The New Dark, Lorraine Thomson

the new dark

There is no “Before”, there is only “Now”. Because now there’s no internet, no TV, no power grid. Food is scarce, and the world’s a hostile place. But Sorrel lives a quiet life in the tiny settlement of Amat.

It’s all she’s ever known…

Until a gang of marauding mutants destroys the village, snatching her brother Eli, and David, her boyfriend. Sorrel sets out after them, embarking on a journey fraught with danger. Can she survive? The only thing that keeps her going is Eli and David. They are out there somewhere. They must be alive. And if she has her way, she will find them.

Genre: YA Science Fiction & Fantasy
Title: The New Dark
Series: The Dark Times #1
Author: Lorraine Thomson
Publisher: Bastei Entertainment

Source: NetGalley
Pages: 221
Date: 11.1.17
Rating: 3.7/5

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Dear Reader,

Sorrel is a heroine with flaws. She couldn’t save her village or her family from the raiding mutants. She stood there when her mother told her to run, stood there when she couldn’t move to save her little brother. The love of her life is missing, and when she realizes that the younger generations may be alive, she ends up traveling with a mutant to save them… while running from a bunch of crazies who want to breed with her to bring ‘new blood’ into their city, of course.

When I first read this, I was totally sucked in. I love that village feel and the way it started off immediately gave me a reason to be interested. Sorrel was pretty interesting to me. A little hardened, though who wasn’t, considering the conditions? She also had a bit of hope, a near rebellious streak to keep the lovelier things alive rather than conform to her village’s rules made from fear. I loved that, especially, and it showed itself here and there throughout the story, despite her ignorance on things, like not knowing how to treat living beings that are different (I’m totally talking about the mutants).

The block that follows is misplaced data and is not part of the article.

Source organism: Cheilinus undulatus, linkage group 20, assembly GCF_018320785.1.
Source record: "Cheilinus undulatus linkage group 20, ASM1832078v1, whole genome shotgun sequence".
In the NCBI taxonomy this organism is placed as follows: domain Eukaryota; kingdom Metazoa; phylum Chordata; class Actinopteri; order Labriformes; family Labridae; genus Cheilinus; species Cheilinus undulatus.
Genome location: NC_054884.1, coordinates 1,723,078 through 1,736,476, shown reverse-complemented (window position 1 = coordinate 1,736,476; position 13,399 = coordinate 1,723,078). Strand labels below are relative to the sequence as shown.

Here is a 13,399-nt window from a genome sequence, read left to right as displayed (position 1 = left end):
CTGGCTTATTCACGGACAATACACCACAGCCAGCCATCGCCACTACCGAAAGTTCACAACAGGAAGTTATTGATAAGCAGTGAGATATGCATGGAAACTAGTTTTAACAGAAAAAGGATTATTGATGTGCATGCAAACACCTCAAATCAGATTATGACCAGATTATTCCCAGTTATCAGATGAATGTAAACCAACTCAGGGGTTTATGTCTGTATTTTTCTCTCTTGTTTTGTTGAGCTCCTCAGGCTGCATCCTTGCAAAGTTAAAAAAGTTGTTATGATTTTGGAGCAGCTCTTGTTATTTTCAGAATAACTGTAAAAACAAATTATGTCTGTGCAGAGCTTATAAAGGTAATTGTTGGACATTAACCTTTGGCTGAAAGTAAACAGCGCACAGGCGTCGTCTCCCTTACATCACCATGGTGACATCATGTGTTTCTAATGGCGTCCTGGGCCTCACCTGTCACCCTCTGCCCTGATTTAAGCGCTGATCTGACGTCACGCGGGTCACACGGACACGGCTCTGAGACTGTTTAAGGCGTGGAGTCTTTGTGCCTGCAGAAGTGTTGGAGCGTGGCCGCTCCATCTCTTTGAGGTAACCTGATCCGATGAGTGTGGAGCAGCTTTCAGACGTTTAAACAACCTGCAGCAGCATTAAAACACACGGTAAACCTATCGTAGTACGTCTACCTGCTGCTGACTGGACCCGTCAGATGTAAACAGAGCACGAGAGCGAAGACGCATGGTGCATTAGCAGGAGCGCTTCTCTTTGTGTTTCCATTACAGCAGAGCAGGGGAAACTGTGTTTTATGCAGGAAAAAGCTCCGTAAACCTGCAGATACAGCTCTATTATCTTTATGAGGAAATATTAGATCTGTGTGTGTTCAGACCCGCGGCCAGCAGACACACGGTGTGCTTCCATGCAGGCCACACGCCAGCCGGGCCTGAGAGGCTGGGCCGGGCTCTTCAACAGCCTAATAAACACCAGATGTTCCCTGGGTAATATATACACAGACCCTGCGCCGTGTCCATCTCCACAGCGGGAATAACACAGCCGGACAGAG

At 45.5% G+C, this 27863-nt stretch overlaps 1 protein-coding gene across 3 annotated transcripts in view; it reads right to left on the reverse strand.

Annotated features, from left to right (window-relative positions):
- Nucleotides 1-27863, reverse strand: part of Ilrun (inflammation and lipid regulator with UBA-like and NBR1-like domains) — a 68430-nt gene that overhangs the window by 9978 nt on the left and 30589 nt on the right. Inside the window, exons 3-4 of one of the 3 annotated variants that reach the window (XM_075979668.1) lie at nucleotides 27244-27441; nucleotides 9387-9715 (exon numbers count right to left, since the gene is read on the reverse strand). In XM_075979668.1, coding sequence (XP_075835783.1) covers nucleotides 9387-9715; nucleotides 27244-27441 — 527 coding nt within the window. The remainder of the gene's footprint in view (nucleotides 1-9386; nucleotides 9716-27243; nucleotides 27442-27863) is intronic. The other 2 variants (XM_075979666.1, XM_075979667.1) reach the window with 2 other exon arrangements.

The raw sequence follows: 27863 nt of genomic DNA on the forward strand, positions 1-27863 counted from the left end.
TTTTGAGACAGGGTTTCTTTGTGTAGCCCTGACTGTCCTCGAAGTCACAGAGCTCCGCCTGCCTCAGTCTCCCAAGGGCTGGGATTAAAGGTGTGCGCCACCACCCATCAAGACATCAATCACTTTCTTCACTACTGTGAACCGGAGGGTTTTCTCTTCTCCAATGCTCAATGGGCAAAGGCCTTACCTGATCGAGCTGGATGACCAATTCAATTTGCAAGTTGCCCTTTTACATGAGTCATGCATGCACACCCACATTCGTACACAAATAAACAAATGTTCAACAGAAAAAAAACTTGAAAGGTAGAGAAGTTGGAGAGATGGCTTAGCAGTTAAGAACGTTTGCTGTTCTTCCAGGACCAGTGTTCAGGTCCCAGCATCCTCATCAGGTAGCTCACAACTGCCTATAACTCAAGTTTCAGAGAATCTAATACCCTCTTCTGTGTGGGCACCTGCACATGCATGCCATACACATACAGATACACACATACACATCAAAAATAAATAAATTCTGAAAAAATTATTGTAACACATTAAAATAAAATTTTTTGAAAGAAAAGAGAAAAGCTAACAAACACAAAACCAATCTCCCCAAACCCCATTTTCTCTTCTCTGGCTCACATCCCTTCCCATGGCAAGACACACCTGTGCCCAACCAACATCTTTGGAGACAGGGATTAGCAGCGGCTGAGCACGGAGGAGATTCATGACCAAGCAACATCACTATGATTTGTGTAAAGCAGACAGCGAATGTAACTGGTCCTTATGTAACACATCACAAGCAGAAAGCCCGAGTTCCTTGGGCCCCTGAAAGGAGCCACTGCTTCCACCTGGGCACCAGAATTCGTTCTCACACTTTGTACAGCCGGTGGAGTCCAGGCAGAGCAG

Mental creep level? High up there. I’ll admit that things started to slow for me when she got stuck in this seriously creepy city that looked like paradise in the Dystopian world. I found that I preferred David’s POV to hers whenever she had to endure a lot of seemingly kind gestures that lead to something more horrendous. And horrendous, they were. Like ew. Bravo on that one, Thomson. It later ended up being a pretty relevant thing for me once she escaped with help, and the rest from there was entertaining.

Any book that frustrates you is a book worth checking out. And I don’t mean the kind of frustration you get when you come across blatant errors. I mean the kind of book that has characters that make you question things, people with flaws who are almost proudly vindictive, if not ignorant like Sorrel. There’s one character I couldn’t stand in here because of her ugly core, but the more I read, the less evil she seemed to me. ‘Survivor’ is the word I’d use now, because that is what she is. Doing whatever it takes to assure her survival and overall well being. I’d still slap the bitch but still, at least I now understand her a little more.

It’s an overall good read. I had my issues with the pacing here and there but otherwise, I enjoyed the book. I liked Thomson’s creativity and her style is something I could get down with. I’ll probably read the second book if it becomes available.

Happy Reading,

A Little Darling


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